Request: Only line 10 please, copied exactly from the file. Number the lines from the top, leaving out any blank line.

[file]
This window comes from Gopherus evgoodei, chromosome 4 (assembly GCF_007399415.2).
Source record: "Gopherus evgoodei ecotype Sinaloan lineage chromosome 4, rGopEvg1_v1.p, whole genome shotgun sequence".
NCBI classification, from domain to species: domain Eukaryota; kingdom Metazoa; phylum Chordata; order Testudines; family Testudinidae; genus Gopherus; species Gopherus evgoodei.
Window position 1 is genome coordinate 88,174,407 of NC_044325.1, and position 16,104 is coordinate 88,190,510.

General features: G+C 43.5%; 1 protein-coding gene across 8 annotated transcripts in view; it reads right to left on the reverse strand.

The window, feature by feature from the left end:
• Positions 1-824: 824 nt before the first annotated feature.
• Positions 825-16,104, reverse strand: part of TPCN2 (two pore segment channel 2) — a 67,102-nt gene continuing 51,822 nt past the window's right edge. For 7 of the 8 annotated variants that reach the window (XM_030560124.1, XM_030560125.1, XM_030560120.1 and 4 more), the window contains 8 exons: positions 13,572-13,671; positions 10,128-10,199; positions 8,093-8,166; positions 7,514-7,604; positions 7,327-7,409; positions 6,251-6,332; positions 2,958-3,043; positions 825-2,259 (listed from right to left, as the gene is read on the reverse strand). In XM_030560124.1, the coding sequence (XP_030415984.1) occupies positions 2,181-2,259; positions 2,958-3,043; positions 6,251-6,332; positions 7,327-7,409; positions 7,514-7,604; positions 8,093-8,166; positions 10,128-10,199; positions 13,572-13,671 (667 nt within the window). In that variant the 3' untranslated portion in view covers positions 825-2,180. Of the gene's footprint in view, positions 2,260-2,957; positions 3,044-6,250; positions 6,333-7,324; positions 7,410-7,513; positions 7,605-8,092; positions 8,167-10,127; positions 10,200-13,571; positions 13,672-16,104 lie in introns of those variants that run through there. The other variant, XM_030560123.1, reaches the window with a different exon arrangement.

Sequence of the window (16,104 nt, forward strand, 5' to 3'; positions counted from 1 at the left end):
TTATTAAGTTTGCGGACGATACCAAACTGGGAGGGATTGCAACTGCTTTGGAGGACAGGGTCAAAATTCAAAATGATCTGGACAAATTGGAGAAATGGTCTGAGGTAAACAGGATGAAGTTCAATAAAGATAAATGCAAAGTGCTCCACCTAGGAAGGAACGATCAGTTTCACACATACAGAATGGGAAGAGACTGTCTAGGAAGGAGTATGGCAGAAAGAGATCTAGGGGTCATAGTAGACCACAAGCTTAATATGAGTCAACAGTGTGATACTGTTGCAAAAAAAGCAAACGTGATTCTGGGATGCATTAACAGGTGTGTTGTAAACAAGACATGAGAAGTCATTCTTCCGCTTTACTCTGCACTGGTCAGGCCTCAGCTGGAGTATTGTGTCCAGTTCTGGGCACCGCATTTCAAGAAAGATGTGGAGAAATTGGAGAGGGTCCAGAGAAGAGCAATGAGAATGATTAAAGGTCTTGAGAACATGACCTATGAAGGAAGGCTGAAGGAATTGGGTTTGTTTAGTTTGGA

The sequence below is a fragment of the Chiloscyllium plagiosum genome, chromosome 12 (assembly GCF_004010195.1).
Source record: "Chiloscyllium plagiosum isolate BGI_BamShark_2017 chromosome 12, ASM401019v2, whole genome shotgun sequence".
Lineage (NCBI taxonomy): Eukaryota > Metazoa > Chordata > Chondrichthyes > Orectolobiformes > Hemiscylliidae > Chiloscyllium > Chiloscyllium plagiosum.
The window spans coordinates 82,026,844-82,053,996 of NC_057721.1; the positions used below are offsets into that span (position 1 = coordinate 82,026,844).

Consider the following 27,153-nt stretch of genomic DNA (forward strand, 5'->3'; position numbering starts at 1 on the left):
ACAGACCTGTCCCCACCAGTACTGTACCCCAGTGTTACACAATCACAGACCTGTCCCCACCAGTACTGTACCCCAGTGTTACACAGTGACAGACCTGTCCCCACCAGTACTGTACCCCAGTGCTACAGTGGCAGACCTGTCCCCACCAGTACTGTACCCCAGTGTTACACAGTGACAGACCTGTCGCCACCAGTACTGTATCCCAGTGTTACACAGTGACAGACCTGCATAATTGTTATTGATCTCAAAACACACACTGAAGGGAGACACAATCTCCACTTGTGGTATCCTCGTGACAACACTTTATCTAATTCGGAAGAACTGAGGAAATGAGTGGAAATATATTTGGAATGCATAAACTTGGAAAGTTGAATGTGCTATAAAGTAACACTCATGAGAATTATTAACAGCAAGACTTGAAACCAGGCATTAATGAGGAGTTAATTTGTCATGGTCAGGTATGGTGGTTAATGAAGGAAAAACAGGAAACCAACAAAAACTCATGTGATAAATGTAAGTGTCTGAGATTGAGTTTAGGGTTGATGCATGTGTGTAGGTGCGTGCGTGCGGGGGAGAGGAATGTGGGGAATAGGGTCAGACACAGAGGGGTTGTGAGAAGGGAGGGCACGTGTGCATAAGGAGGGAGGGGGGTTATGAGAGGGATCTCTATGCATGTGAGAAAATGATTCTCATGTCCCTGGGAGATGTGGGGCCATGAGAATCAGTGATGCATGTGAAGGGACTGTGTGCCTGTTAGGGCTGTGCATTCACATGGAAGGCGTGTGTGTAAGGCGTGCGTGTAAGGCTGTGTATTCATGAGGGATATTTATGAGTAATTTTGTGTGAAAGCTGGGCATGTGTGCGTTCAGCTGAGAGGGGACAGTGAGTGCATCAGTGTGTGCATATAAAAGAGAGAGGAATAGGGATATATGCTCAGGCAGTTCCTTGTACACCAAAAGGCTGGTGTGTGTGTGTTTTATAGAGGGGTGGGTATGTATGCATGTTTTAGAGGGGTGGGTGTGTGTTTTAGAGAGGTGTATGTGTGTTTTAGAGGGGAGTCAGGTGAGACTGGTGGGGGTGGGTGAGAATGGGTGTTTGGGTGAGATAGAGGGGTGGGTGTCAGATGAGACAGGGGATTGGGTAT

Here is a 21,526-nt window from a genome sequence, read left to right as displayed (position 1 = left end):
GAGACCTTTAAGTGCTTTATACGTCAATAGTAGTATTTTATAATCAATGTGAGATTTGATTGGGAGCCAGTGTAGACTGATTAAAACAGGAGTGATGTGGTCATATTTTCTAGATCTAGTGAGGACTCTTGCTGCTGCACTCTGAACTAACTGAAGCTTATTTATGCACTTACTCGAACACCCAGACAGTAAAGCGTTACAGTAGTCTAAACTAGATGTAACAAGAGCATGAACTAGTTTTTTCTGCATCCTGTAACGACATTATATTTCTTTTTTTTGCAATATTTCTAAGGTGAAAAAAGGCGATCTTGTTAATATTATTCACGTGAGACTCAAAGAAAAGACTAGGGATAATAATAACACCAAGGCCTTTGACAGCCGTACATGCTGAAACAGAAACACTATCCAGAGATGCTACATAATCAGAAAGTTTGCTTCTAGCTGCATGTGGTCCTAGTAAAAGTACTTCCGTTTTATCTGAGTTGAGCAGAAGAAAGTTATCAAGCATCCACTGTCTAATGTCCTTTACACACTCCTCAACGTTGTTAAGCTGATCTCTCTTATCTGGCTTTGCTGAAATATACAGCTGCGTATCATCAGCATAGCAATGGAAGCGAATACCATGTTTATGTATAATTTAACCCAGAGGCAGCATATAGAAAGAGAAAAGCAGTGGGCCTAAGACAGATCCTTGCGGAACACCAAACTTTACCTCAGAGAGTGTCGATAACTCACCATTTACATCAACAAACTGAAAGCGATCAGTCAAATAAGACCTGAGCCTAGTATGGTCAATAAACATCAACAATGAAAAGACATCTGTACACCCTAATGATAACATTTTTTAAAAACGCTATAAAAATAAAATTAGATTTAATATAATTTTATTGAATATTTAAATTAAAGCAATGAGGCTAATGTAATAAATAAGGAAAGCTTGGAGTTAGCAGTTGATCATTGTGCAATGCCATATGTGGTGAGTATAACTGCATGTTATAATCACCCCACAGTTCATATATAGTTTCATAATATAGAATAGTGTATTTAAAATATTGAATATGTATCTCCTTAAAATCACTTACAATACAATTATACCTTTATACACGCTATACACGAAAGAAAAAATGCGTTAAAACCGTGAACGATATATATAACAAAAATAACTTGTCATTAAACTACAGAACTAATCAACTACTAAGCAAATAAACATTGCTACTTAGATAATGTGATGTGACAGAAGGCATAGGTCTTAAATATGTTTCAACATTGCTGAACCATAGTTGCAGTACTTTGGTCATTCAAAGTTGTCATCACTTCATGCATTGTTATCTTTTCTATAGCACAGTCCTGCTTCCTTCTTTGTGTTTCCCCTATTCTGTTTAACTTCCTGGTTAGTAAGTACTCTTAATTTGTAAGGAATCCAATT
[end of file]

TTATTAAGTTTGCGGACGATACCAAACTGGGAGGGATTGCAACTGCTTTGGAGGACAGGGTCAAAATTCAAAATGATCTGGACAAATTGGAGAAATGGTCTGAGGTAAACAGGATGAAGTTCAATAAAGATAAATGCAAAGTGCTCCACCTAGGAAGGAACGATCAGTTTCACACATACAGAATGGGAAGAGACTGTCTAGGAAGGAGTATGGCAGAAAGAGATCTAGGGGTCATAGTAGACCACAAGCTTAATATGAGTCAACAGTGTGATACTGTTGCAAAAAAAGCAAACGTGATTCTGGGATGCATTAACAGGTGTGTTGTAAACAAGACATGAGAAGTCATTCTTCCGCTTTACTCTGCACTGGTCAGGCCTCAGCTGGAGTATTGTGTCCAGTTCTGGGCACCGCATTTCAAGAAAGATGTGGAGAAATTGGAGAGGGTCCAGAGAAGAGCAATGAGAATGATTAAAGGTCTTGAGAACATGACCTATGAAGGAAGGCTGAAGGAATTGGGTTTGTTTAGTTTGGA